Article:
No doubt you’ve heard at least a little something about the College admissions scandal. Well, recruitment is facing its own scandal…
The growing case of degree and CV fraud:
It turns out that almost half a million fake degree certificates have been purchased over the past 8 years alone.
Many of these come from entirely counterfeit institutes, with 243 such businesses now on the Prospects list (Prospects being the organisation that has teamed up with the National Fraud Intelligence Bureau to investigate this problem).
Alongside this, some organisations pose as genuine universities in order to obtain personal details and, of course, payments.
The cost of these fake qualifications…
This global ‘industry’ makes in the region of £37.5 million a year, according to the BBC. One British man actually spent £500,000 on fake qualifications.
Yet these aren’t the only costs to consider. As per the BBC report, “degree fraud cheats both genuine learners and employers.”
It also places the buyer at risk.
What are the legal implications of CV fraud?
It’s not the act of purchasing or possessing the fake documents that is unlawful, but rather the act of using these documents within your CV and/or job applications.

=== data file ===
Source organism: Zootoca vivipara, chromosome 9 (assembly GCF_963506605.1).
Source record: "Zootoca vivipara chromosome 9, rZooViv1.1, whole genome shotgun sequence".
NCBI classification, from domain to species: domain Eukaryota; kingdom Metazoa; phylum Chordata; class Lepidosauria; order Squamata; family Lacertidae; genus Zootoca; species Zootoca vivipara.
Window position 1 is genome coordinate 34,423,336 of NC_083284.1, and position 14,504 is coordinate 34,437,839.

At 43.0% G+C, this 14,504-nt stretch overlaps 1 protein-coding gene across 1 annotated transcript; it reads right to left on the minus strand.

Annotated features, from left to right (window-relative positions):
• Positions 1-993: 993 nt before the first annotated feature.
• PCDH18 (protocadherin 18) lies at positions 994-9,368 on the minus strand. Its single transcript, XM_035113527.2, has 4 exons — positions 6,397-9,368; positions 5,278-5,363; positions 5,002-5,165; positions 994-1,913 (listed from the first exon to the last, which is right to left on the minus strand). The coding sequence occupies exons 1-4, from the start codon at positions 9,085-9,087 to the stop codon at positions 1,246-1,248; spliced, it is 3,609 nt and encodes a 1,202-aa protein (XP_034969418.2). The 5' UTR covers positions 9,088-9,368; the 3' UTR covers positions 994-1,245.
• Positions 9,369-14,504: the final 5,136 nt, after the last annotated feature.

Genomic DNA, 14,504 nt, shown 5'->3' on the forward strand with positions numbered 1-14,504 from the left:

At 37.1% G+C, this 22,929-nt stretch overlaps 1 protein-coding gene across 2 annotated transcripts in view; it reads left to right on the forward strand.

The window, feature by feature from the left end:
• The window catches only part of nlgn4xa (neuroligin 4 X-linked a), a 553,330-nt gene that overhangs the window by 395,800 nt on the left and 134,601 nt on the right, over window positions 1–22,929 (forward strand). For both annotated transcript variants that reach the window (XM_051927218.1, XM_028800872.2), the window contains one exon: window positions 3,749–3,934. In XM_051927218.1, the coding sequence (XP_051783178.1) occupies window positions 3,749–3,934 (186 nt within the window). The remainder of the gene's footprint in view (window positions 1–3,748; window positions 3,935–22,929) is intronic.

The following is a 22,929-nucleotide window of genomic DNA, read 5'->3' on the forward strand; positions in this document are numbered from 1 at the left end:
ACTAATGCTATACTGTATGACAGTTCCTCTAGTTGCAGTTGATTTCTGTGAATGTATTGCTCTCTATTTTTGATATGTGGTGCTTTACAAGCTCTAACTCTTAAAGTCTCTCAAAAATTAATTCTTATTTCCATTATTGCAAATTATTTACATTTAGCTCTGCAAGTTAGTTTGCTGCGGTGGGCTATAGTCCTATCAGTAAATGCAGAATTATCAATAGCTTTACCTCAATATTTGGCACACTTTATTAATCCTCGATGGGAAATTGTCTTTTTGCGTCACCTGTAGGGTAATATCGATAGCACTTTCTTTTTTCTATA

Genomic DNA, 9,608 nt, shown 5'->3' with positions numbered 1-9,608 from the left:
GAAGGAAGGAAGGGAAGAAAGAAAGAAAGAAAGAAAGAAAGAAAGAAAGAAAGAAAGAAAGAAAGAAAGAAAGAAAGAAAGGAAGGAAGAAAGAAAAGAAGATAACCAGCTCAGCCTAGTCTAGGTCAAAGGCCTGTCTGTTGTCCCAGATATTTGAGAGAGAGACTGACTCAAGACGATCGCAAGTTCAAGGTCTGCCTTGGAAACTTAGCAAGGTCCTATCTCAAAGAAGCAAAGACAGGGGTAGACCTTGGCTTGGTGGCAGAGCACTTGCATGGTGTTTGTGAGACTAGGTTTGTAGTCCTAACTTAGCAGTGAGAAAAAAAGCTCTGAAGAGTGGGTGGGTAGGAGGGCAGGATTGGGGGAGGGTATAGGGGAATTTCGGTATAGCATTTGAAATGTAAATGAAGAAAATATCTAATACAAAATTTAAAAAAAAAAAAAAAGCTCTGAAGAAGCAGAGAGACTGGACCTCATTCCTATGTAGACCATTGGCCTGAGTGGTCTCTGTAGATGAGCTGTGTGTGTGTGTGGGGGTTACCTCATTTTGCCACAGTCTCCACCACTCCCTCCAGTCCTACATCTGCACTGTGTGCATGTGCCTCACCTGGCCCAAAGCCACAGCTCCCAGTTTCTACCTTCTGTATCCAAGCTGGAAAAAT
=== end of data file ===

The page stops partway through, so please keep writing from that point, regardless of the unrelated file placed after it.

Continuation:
This is considered a criminal offence and falls under the Fraud Act 2006.
If convicted of this offence, you could face up to 10 years’ imprisonment.
Even if your actions aren’t considered gross enough to warrant imprisonment, you may be at risk of dismissal from your job and even the chance of being sued for compensation.
What about ‘white lies’ on your CV?
Unsurprisingly, it’s far more common that people fudge their grades or work experiences than they pretend they’ve studied somewhere or something they haven’t. However, what you perceive as minor lies could still cost you your job and your reputation.
With this in mind, it’s worth having another look at your CV to ensure that everything you’re presenting is a true picture of your skills, education and experience.